>> the things that are described are digital things, or things that can be
>> transmitted over a computer network, like web pages or mail boxes. It seems
>> to me that spatial things are never that type of thing. Therefore there is
>> no reason to take precautions against possible confusion.
>>
>> That probably means +1.
>>
>> Greetings,
>> Frans
>>
>>
>>
>> On 31 August 2016 at 09:50, Jeremy Tandy <jeremy.tandy@gmail.com> wrote:
>>
>>> Thanks Rob & Clemens ...
>>>
>>> On Wed, 31 Aug 2016 at 08:30, Clemens Portele <portele@interactive-
>>> instruments.de> wrote:
>>>
>>>> +1
>>>>
>>>>
>>>> On 30 August 2016 at 10:10:26, Jeremy Tandy (jeremy.tandy@gmail.com)
>>>> wrote:
>>>>
>>>> Hi. It would be good to close this issue out & include our collective
>>>> recommendation in the BP doc working draft.
>>>>
>>>> PROPOSAL: SDW working group recommends use of "indirect identifiers"
>>>> for spatial things
>>>>
>>>> ... I'll start the voting.
>>>>
>>>> +1
>>>>
>>>> Jeremy
>>>>
>>>> (BTW, to make sense of the PROPOSAL you'll need to read the email
>>>> thread)
>>>>
>>>> On Fri, 26 Aug 2016 at 10:12 Linda van den Brink <
>>>> l.vandenbrink@geonovum.nl> wrote:
>>>>
>>>>> So… do we agree we can recommend indirect identifiers, or do we try to
>>>>> fix the issue with getting the correct identifier as Rob describes?
>>>>>
>>>>>
>>>>> While waiting for this I’ve updated the issue and the text referring
>>>>> to the issue in BP6.
>>>>>
>>>>>
>>>>> *Van:* Rob Atkinson [mailto:rob@metalinkage.com.au]
>>>>> *Verzonden:* woensdag 24 augustus 2016 13:56
>>>>> *Aan:* Jeremy Tandy; Phil Archer; Linda van den Brink; Bill Roberts
>>>>>
>>>>>
>>>>> *CC:* SDW WG Public List
>>>>>
>>>>> *Onderwerp:* Re: Clarification required: BP6 "use HTTP URIs for
>>>>> spatial things"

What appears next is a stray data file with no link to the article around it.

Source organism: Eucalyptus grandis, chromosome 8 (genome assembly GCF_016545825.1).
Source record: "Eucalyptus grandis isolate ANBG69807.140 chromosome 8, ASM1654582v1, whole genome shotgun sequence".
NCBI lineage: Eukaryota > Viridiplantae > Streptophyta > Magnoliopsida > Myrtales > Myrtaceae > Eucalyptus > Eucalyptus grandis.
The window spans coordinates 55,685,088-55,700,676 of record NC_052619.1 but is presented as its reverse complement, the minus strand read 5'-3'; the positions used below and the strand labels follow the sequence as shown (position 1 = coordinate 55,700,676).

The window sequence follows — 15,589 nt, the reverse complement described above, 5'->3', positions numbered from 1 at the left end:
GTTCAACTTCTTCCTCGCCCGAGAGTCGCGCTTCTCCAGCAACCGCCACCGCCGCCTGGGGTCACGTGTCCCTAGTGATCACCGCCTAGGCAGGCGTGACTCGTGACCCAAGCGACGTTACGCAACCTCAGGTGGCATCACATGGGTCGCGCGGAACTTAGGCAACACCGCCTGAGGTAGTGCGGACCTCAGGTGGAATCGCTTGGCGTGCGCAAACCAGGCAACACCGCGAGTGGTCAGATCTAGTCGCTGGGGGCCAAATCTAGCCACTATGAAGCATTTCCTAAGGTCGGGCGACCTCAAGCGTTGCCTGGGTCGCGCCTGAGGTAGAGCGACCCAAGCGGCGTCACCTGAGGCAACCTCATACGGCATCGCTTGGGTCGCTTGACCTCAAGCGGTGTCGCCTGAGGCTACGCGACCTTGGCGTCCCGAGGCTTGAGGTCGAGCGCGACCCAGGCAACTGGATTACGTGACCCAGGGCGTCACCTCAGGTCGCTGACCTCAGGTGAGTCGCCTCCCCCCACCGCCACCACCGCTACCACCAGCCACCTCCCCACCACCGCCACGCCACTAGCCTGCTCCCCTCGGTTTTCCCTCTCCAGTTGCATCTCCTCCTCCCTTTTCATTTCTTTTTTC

>>>>>
>>>>>
>>>>> Hi
>>>>>
>>>>>
>>>>> Agree this is a real concern - people cant be blamed for doing the
>>>>> obvious, if dumb, thing..
>>>>>
>>>>>
>>>>> I think we should take note of best practice in the HTML world - which
>>>>> is often to include a citable link to a resource in the rendered view.  Or
>>>>> a "share" or something similar. We can also put fairly explicit annotation
>>>>> in machine-readable code - stating that the resource is about the URI - and
>>>>> even notes saying when citing this resource use the URI....
>>>>>
>>>>>
>>>>> I'd also like to see browsers evolve to offer you the original link or
>>>>> the redirected when cutting and pasting - how hard can it be!
>>>>>
>>>>>
>>>>> Maybe we can get Ed to ask around Google Chrome team for suggestions
>>>>> on how best to handle this :-)
>>>>>
>>>>>
>>>>> Rob
>>>>>
>>>>>
>>>>>
>>>>>
>>>>> On Wed, 24 Aug 2016 at 18:27 Jeremy Tandy <jeremy.tandy@gmail.com>
>>>>> wrote:
>>>>>
>>>>> Yes, I think so ... And we should do so if we are recommending
>>>>> "indirect identification".
>>>>>
>>>>> Jeremy
>>>>>
>>>>> On Wed, 24 Aug 2016 at 09:24, Phil Archer <phila@w3.org> wrote:
>>>>>
>>>>> Bill's comments also made me think about some of the classic arguments,
>>>>> such as that a lake doesn't have a last updated date and isn't 435KB
>>>>> big. Which are true, however, that kind of metadata generally comes
>>>>> from
>>>>> the server, i.e. the HTTP layer. That's an over simplification but the
>>>>> point is that it is relatively easy to avoid deliberately creating
>>>>> misleading metadata - metadata about the doc rather than the thing it